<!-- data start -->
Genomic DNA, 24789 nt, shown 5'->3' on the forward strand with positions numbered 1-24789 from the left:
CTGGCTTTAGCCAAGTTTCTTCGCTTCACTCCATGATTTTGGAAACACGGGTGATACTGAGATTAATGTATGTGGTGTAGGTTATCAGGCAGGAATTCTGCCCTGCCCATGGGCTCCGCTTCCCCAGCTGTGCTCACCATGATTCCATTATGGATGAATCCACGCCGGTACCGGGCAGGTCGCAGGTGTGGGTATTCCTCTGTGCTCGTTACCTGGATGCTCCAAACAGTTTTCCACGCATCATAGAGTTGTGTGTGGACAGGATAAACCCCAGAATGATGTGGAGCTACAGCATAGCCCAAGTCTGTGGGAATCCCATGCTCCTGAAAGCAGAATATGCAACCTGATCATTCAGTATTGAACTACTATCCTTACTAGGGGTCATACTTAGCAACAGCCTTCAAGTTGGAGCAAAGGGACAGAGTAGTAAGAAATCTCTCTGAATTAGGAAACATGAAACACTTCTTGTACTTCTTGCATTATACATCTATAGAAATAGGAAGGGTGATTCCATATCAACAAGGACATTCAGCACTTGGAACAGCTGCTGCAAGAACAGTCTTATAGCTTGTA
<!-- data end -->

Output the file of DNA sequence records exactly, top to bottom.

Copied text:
Genomic DNA, 24789 nt, shown 5'->3' on the forward strand with positions numbered 1-24789 from the left:
CTGGCTTTAGCCAAGTTTCTTCGCTTCACTCCATGATTTTGGAAACACGGGTGATACTGAGATTAATGTATGTGGTGTAGGTTATCAGGCAGGAATTCTGCCCTGCCCATGGGCTCCGCTTCCCCAGCTGTGCTCACCATGATTCCATTATGGATGAATCCACGCCGGTACCGGGCAGGTCGCAGGTGTGGGTATTCCTCTGTGCTCGTTACCTGGATGCTCCAAACAGTTTTCCACGCATCATAGAGTTGTGTGTGGACAGGATAAACCCCAGAATGATGTGGAGCTACAGCATAGCCCAAGTCTGTGGGAATCCCATGCTCCTGAAAGCAGAATATGCAACCTGATCATTCAGTATTGAACTACTATCCTTACTAGGGGTCATACTTAGCAACAGCCTTCAAGTTGGAGCAAAGGGACAGAGTAGTAAGAAATCTCTCTGAATTAGGAAACATGAAACACTTCTTGTACTTCTTGCATTATACATCTATAGAAATAGGAAGGGTGATTCCATATCAACAAGGACATTCAGCACTTGGAACAGCTGCTGCAAGAACAGTCTTATAGCTTGTA